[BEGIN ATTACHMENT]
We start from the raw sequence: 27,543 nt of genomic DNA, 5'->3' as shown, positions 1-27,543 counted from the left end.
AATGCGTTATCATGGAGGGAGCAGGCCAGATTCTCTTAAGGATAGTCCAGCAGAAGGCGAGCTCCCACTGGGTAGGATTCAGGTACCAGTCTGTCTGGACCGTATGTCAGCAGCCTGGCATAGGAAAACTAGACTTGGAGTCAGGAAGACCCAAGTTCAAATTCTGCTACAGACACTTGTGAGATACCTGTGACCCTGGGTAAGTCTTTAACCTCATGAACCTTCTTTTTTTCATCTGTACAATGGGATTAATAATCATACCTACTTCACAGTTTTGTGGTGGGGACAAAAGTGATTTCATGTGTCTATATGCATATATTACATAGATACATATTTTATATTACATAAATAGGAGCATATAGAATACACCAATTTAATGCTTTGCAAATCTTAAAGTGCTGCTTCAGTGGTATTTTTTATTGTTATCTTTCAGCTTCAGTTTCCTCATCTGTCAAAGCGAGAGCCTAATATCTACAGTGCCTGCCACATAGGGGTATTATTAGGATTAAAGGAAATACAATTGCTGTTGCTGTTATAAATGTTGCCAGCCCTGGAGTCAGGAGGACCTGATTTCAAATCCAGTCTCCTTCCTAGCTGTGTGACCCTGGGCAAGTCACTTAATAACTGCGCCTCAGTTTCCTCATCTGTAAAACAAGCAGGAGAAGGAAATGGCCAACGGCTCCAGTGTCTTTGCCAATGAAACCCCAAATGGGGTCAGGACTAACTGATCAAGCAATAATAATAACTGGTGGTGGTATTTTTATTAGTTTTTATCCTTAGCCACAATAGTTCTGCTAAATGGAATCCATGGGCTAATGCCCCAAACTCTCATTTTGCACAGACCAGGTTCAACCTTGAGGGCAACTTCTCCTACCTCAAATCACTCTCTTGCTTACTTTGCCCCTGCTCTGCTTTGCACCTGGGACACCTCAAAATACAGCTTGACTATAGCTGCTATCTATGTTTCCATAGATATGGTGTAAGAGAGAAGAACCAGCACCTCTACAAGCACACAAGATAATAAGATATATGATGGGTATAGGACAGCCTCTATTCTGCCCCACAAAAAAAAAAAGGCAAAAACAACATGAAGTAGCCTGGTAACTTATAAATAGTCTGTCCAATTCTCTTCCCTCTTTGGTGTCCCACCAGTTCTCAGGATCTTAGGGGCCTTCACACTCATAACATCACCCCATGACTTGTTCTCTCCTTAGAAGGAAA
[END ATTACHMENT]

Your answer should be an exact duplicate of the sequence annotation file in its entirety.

We start from the raw sequence: 27,543 nt of genomic DNA, 5'->3' as shown, positions 1-27,543 counted from the left end.
AATGCGTTATCATGGAGGGAGCAGGCCAGATTCTCTTAAGGATAGTCCAGCAGAAGGCGAGCTCCCACTGGGTAGGATTCAGGTACCAGTCTGTCTGGACCGTATGTCAGCAGCCTGGCATAGGAAAACTAGACTTGGAGTCAGGAAGACCCAAGTTCAAATTCTGCTACAGACACTTGTGAGATACCTGTGACCCTGGGTAAGTCTTTAACCTCATGAACCTTCTTTTTTTCATCTGTACAATGGGATTAATAATCATACCTACTTCACAGTTTTGTGGTGGGGACAAAAGTGATTTCATGTGTCTATATGCATATATTACATAGATACATATTTTATATTACATAAATAGGAGCATATAGAATACACCAATTTAATGCTTTGCAAATCTTAAAGTGCTGCTTCAGTGGTATTTTTTATTGTTATCTTTCAGCTTCAGTTTCCTCATCTGTCAAAGCGAGAGCCTAATATCTACAGTGCCTGCCACATAGGGGTATTATTAGGATTAAAGGAAATACAATTGCTGTTGCTGTTATAAATGTTGCCAGCCCTGGAGTCAGGAGGACCTGATTTCAAATCCAGTCTCCTTCCTAGCTGTGTGACCCTGGGCAAGTCACTTAATAACTGCGCCTCAGTTTCCTCATCTGTAAAACAAGCAGGAGAAGGAAATGGCCAACGGCTCCAGTGTCTTTGCCAATGAAACCCCAAATGGGGTCAGGACTAACTGATCAAGCAATAATAATAACTGGTGGTGGTATTTTTATTAGTTTTTATCCTTAGCCACAATAGTTCTGCTAAATGGAATCCATGGGCTAATGCCCCAAACTCTCATTTTGCACAGACCAGGTTCAACCTTGAGGGCAACTTCTCCTACCTCAAATCACTCTCTTGCTTACTTTGCCCCTGCTCTGCTTTGCACCTGGGACACCTCAAAATACAGCTTGACTATAGCTGCTATCTATGTTTCCATAGATATGGTGTAAGAGAGAAGAACCAGCACCTCTACAAGCACACAAGATAATAAGATATATGATGGGTATAGGACAGCCTCTATTCTGCCCCACAAAAAAAAAAAGGCAAAAACAACATGAAGTAGCCTGGTAACTTATAAATAGTCTGTCCAATTCTCTTCCCTCTTTGGTGTCCCACCAGTTCTCAGGATCTTAGGGGCCTTCACACTCATAACATCACCCCATGACTTGTTCTCTCCTTAGAAGGAAA